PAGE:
Nicholas Wade (born May 17, 1942) is a British science reporter and nonfiction author. He was formerly a staff writer for the Science Times section of The New York Times. He has written a number of books on human evolution, including the controversial A Troublesome Inheritance: Genes, Race and Human History (2014).
- I think the subject of race has been so difficult and so polluted by malign ideas that most people have just left it alone, including geneticists. … Most genetic variation is neutral – it doesn't do anything for or against the phenotype, and evolution ignores it – so most previous attempts to look at race have concluded that there's little difference between races. I think this position is the one on which the social scientists are basing their position. … If you look at the genes that do make a difference, selected genes, which are a tiny handful of the whole, you do find a number of differences, not very many, but a number of interesting differences between races as to which genes have been selected. This, of course, makes a lot of sense, because once the human family dispersed from its homeland in Africa, people faced different environments on each continent, different climates, different evolutionary challenges, and each group adapted to its environment in its own way.
- "An interview with Nicholas Wade", American Scientist (April 2006).
- The geneticists, if you read their papers, have long been using code words. They sort of dropped the term "race" about 1980 or earlier, and instead you see code words like "population" or "population structure." Now that they're able to define race in genetic terms they tend to use other words, like "continental groups" or "continent of origin," which does, indeed, correspond to the everyday conception of race. When I'm writing I prefer to use the word race because that's the word that everyone understands. It's a word with baggage, but it's not necessarily a malign word.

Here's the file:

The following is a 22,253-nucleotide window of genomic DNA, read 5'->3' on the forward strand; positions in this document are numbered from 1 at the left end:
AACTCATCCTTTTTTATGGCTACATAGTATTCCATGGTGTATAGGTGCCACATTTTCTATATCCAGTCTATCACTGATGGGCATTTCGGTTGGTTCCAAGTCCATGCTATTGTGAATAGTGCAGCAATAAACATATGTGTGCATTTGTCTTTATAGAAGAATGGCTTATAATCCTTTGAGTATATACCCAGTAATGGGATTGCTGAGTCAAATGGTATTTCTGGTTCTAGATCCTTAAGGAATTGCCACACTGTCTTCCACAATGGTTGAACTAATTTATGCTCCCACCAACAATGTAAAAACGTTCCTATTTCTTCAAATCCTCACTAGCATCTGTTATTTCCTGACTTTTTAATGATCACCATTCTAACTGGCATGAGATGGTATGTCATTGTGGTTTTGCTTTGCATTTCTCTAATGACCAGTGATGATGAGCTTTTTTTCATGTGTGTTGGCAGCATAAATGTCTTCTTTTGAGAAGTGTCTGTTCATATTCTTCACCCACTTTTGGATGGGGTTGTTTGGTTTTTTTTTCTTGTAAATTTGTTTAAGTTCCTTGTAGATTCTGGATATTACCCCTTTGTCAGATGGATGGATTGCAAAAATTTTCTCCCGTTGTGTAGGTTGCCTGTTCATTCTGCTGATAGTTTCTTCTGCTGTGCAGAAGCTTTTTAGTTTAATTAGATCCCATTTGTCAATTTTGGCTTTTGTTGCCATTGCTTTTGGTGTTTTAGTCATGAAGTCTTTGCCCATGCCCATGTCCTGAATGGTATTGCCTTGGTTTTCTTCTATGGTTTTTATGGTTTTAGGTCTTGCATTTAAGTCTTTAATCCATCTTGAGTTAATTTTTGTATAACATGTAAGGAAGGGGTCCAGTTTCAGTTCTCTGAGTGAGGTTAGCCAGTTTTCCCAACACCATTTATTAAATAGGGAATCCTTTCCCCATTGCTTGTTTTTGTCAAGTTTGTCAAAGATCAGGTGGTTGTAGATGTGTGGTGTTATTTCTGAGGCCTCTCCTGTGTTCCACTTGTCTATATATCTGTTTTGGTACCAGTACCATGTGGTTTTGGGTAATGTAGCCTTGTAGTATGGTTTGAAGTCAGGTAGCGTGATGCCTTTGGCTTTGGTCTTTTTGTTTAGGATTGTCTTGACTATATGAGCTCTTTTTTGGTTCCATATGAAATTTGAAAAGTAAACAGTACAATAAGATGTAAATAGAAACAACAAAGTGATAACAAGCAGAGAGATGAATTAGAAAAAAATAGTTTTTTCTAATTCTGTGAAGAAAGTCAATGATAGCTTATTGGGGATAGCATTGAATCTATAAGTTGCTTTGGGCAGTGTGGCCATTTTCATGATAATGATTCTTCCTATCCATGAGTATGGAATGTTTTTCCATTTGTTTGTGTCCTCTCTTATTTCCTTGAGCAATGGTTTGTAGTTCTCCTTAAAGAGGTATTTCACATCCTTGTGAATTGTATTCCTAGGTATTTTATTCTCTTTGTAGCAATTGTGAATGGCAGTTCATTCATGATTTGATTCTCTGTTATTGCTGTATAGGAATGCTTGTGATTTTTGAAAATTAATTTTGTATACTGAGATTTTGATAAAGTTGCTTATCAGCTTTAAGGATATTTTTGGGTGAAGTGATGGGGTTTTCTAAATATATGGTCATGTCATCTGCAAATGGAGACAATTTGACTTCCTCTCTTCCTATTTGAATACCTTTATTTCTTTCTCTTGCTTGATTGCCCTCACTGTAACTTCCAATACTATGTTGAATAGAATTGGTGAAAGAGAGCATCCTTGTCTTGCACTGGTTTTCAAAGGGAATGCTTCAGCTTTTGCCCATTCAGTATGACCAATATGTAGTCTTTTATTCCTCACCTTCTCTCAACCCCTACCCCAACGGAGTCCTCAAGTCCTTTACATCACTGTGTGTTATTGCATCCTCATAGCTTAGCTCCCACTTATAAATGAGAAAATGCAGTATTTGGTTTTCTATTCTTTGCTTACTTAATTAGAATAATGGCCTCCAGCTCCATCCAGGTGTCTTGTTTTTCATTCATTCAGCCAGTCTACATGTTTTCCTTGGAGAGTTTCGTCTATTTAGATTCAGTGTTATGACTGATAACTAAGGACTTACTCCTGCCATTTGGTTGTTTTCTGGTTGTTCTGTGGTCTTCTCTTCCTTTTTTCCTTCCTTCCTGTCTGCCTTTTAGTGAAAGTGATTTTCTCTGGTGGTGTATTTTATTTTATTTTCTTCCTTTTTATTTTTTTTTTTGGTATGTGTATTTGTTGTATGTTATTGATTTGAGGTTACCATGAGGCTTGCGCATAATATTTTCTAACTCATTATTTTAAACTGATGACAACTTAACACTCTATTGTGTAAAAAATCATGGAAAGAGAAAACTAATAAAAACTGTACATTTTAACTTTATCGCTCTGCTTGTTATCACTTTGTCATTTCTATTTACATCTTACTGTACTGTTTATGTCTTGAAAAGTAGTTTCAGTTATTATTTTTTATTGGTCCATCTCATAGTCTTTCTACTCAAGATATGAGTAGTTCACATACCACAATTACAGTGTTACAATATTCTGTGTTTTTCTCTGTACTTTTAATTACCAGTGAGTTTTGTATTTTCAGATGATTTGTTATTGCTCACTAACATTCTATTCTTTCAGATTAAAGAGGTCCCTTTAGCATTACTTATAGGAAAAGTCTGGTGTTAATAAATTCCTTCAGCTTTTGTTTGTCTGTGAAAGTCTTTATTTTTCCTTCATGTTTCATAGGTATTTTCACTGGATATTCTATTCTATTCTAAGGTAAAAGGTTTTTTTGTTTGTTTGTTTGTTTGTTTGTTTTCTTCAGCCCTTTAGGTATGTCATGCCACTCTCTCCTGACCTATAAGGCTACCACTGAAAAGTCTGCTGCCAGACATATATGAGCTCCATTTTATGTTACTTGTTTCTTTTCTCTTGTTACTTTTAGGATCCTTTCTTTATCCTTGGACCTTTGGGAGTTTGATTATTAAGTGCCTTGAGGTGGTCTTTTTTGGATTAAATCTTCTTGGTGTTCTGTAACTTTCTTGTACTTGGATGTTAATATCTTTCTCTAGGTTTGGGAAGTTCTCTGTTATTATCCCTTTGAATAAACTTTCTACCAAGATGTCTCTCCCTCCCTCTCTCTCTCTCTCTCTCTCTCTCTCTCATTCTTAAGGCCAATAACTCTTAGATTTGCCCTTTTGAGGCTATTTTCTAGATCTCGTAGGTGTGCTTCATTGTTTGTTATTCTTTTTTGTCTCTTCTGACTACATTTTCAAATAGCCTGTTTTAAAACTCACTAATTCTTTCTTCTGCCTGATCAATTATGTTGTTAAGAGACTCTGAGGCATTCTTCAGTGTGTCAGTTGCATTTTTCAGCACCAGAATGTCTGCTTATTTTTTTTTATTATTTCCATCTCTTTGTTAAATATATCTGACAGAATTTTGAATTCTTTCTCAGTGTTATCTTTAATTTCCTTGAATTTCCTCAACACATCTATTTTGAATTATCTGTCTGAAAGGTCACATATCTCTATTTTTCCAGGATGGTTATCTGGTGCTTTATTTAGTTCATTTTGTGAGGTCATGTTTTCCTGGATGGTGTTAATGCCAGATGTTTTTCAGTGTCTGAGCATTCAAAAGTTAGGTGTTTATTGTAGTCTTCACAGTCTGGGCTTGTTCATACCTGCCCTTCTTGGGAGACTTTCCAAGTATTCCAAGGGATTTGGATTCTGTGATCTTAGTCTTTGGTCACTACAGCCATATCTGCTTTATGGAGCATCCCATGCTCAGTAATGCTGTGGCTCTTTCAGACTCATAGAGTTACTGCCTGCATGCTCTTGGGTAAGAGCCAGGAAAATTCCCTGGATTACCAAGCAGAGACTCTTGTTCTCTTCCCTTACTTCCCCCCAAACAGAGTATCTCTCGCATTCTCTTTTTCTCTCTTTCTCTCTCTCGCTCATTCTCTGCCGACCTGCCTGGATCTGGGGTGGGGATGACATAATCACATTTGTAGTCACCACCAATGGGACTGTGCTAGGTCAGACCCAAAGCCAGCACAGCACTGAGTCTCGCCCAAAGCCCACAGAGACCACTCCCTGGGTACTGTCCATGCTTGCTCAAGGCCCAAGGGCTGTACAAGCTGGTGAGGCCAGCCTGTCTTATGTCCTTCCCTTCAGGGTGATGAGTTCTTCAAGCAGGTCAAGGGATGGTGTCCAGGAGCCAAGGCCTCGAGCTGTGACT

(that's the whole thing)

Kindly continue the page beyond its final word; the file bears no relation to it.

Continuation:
- "An interview with Nicholas Wade", American Scientist (April 2006).
- The fact that human evolution has been recent, copious and regional is not widely recognized, even though it has now been reported by many articles in the literature of genetics. The reason is in part that the knowledge is so new and in part because it raises awkward challenges to deeply held conventional wisdom.
- The recent discoveries that human evolution has been recent, copious and regional severely undercut the social scientists' official view of the world because they establish that genetics may have played a possible substantial role alongside culture in shaping the differences between human populations.
- From an evolutionary perspective, the human races are all very similar variations of the same gene pool. The question that looms over all the social sciences, unanswered and largely unaddressed, is how to explain the paradox that people as individuals are so similar yet human societies differ so conspicuously in their cultural and economic attainments.
- There are two important factors to consider in the emergence of social change. One is that a society develops through changes in its institutions, which are blends of culture and genetically shaped social behavior. The other is that the genes and culture interact. This may seem paradoxical to anyone who considers genes and culture to be entirely separate realms. But it is scarcely surprising from an evolutionary perspective, given that the genome is designed to respond to the environment, and a major component of the human environment is society and its cultural practices.